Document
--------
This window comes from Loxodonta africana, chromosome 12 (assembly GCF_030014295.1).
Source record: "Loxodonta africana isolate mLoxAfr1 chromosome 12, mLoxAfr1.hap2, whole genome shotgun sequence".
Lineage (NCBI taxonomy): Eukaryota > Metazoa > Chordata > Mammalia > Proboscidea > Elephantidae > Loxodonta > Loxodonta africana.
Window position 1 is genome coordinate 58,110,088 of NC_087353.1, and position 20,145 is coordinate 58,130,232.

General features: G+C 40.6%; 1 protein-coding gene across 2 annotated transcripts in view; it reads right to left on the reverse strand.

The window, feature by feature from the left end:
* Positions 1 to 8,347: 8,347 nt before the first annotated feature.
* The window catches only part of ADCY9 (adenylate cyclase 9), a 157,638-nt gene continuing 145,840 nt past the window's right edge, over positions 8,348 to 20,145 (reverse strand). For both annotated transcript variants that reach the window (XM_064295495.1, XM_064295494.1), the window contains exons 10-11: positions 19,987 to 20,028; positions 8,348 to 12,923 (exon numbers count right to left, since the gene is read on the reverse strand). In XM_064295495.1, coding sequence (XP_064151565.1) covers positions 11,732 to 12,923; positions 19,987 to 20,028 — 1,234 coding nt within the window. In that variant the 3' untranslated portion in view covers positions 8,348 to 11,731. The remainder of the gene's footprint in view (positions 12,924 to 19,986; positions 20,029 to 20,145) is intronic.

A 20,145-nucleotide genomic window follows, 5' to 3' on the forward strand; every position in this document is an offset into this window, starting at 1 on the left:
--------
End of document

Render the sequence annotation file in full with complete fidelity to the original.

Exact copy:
This window comes from Loxodonta africana, chromosome 12 (assembly GCF_030014295.1).
Source record: "Loxodonta africana isolate mLoxAfr1 chromosome 12, mLoxAfr1.hap2, whole genome shotgun sequence".
Lineage (NCBI taxonomy): Eukaryota > Metazoa > Chordata > Mammalia > Proboscidea > Elephantidae > Loxodonta > Loxodonta africana.
Window position 1 is genome coordinate 58,110,088 of NC_087353.1, and position 20,145 is coordinate 58,130,232.

General features: G+C 40.6%; 1 protein-coding gene across 2 annotated transcripts in view; it reads right to left on the reverse strand.

The window, feature by feature from the left end:
* Positions 1 to 8,347: 8,347 nt before the first annotated feature.
* The window catches only part of ADCY9 (adenylate cyclase 9), a 157,638-nt gene continuing 145,840 nt past the window's right edge, over positions 8,348 to 20,145 (reverse strand). For both annotated transcript variants that reach the window (XM_064295495.1, XM_064295494.1), the window contains exons 10-11: positions 19,987 to 20,028; positions 8,348 to 12,923 (exon numbers count right to left, since the gene is read on the reverse strand). In XM_064295495.1, coding sequence (XP_064151565.1) covers positions 11,732 to 12,923; positions 19,987 to 20,028 — 1,234 coding nt within the window. In that variant the 3' untranslated portion in view covers positions 8,348 to 11,731. The remainder of the gene's footprint in view (positions 12,924 to 19,986; positions 20,029 to 20,145) is intronic.

A 20,145-nucleotide genomic window follows, 5' to 3' on the forward strand; every position in this document is an offset into this window, starting at 1 on the left: